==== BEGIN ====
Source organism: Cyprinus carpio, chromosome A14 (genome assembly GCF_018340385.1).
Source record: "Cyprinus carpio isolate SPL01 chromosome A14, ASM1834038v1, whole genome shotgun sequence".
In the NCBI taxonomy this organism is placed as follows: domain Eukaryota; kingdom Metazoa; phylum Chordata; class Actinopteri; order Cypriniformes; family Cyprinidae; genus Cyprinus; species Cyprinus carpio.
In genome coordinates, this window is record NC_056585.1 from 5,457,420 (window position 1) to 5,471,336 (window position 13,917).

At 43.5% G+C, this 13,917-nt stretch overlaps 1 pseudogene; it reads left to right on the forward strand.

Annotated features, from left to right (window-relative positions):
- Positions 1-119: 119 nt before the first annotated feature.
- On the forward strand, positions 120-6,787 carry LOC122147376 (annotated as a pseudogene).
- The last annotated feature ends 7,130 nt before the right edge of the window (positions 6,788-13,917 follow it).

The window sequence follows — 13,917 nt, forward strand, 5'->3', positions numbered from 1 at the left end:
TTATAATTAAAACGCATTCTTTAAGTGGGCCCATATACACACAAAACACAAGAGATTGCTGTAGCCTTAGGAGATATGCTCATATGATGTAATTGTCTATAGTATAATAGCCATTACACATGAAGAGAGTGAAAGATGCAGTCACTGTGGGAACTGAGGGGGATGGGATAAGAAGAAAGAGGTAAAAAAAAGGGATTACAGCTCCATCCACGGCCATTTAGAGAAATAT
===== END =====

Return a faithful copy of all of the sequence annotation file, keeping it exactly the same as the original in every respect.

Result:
Source organism: Cyprinus carpio, chromosome A14 (genome assembly GCF_018340385.1).
Source record: "Cyprinus carpio isolate SPL01 chromosome A14, ASM1834038v1, whole genome shotgun sequence".
In the NCBI taxonomy this organism is placed as follows: domain Eukaryota; kingdom Metazoa; phylum Chordata; class Actinopteri; order Cypriniformes; family Cyprinidae; genus Cyprinus; species Cyprinus carpio.
In genome coordinates, this window is record NC_056585.1 from 5,457,420 (window position 1) to 5,471,336 (window position 13,917).

At 43.5% G+C, this 13,917-nt stretch overlaps 1 pseudogene; it reads left to right on the forward strand.

Annotated features, from left to right (window-relative positions):
- Positions 1-119: 119 nt before the first annotated feature.
- On the forward strand, positions 120-6,787 carry LOC122147376 (annotated as a pseudogene).
- The last annotated feature ends 7,130 nt before the right edge of the window (positions 6,788-13,917 follow it).

The window sequence follows — 13,917 nt, forward strand, 5'->3', positions numbered from 1 at the left end:
TTATAATTAAAACGCATTCTTTAAGTGGGCCCATATACACACAAAACACAAGAGATTGCTGTAGCCTTAGGAGATATGCTCATATGATGTAATTGTCTATAGTATAATAGCCATTACACATGAAGAGAGTGAAAGATGCAGTCACTGTGGGAACTGAGGGGGATGGGATAAGAAGAAAGAGGTAAAAAAAAGGGATTACAGCTCCATCCACGGCCATTTAGAGAAATAT